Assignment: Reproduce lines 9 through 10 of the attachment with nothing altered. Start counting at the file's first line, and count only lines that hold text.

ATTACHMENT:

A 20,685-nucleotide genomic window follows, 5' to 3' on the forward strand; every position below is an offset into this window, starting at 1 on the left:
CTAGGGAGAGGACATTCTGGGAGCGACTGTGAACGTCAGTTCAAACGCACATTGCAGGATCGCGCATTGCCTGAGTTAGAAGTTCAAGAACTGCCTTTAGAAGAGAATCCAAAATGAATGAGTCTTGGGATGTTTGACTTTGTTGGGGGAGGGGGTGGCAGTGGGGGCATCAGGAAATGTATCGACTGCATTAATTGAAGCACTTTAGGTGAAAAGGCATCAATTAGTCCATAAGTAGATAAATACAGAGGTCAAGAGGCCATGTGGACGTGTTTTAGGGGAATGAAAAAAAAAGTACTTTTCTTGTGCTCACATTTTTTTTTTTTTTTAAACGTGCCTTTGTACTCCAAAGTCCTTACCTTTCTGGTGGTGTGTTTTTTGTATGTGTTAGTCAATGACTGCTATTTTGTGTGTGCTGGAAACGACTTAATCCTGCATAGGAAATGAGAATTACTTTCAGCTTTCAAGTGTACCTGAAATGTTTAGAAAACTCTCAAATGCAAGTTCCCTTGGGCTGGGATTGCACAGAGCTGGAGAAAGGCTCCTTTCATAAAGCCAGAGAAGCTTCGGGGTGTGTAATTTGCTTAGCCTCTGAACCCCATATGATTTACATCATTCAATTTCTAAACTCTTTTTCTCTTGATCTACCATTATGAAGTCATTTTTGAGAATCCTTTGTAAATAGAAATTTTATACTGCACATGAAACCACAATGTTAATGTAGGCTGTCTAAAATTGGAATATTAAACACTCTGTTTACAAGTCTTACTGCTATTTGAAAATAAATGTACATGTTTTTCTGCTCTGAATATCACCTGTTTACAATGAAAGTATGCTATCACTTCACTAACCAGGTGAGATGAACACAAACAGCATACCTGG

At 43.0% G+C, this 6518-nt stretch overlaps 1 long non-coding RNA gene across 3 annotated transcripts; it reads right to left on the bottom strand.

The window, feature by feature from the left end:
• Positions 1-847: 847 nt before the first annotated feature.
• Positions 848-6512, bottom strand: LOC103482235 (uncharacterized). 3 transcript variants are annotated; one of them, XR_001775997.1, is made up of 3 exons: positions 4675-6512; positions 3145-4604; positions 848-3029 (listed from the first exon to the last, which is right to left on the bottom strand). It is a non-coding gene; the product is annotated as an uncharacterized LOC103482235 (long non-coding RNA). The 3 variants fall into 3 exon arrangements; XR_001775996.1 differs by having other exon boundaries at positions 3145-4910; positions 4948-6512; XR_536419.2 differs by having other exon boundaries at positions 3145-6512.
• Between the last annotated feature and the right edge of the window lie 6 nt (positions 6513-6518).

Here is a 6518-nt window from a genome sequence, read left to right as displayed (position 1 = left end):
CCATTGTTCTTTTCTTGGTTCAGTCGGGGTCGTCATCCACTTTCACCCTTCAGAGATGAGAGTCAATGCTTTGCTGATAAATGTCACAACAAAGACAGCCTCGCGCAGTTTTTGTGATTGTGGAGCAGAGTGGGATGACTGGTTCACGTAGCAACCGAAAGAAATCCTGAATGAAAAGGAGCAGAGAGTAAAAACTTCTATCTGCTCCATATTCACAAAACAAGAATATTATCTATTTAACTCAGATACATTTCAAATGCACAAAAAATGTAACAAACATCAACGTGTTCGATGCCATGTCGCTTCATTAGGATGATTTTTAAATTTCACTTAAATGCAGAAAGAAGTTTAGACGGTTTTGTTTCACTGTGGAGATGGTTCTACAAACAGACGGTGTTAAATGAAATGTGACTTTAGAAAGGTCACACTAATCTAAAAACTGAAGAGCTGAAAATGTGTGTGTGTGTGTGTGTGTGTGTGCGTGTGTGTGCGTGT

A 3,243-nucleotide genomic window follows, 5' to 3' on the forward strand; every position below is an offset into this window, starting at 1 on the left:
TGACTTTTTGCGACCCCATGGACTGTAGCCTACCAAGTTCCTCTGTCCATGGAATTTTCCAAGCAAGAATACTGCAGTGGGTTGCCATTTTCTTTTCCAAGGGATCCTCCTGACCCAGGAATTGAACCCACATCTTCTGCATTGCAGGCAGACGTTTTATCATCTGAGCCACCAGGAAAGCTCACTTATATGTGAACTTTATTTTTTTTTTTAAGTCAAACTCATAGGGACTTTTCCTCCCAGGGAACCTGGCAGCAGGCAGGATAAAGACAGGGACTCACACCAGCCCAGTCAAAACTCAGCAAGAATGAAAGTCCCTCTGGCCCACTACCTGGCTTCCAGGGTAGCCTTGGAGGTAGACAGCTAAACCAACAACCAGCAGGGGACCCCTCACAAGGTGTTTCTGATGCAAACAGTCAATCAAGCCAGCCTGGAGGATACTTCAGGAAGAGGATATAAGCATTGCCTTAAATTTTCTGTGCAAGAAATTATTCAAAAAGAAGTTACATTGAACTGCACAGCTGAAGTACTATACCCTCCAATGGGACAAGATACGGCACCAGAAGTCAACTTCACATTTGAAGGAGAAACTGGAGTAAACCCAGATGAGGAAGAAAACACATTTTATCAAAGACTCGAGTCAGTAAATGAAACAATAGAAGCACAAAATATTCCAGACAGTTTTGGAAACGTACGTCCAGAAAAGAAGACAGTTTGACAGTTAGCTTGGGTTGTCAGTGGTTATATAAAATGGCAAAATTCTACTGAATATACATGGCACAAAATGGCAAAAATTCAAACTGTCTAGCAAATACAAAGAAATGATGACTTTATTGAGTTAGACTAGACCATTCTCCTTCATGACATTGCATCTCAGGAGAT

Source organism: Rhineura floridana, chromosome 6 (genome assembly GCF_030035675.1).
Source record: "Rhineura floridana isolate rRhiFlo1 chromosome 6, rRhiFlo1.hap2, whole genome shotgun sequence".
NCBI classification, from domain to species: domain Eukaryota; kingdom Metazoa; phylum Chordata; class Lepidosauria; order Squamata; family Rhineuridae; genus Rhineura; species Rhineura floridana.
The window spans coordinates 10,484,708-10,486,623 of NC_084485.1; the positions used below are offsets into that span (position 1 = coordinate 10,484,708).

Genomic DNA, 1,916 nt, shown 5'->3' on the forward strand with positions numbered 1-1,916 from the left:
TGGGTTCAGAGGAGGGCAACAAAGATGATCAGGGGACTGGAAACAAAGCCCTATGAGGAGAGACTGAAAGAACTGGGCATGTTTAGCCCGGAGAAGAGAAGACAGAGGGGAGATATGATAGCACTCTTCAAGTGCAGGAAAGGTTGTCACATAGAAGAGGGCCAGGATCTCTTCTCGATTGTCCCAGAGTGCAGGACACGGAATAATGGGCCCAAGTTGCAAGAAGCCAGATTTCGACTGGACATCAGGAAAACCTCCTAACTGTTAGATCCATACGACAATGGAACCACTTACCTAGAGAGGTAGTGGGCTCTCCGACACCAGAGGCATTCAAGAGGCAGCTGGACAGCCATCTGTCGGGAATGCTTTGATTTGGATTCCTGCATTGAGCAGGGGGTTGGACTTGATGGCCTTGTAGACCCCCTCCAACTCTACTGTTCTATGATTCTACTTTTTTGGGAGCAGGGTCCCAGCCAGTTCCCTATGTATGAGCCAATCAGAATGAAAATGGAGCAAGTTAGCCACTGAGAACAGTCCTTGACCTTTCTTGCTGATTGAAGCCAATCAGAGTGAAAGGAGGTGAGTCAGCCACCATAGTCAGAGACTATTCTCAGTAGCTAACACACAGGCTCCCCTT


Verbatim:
CCATTGTTCTTTTCTTGGTTCAGTCGGGGTCGTCATCCACTTTCACCCTTCAGAGATGAGAGTCAATGCTTTGCTGATAAATGTCACAACAAAGACAGCCTCGCGCAGTTTTTGTGATTGTGGAGCAGAGTGGGATGACTGGTTCACGTAGCAACCGAAAGAAATCCTGAATGAAAAGGAGCAGAGAGTAAAAACTTCTATCTGCTCCATATTCACAAAACAAGAATATTATCTATTTAACTCAGATACATTTCAAATGCACAAAAAATGTAACAAACATCAACGTGTTCGATGCCATGTCGCTTCATTAGGATGATTTTTAAATTTCACTTAAATGCAGAAAGAAGTTTAGACGGTTTTGTTTCACTGTGGAGATGGTTCTACAAACAGACGGTGTTAAATGAAATGTGACTTTAGAAAGGTCACACTAATCTAAAAACTGAAGAGCTGAAAATGTGTGTGTGTGTGTGTGTGTGTGTGCGTGTGTGTGCGTGT

A 3,243-nucleotide genomic window follows, 5' to 3' on the forward strand; every position below is an offset into this window, starting at 1 on the left: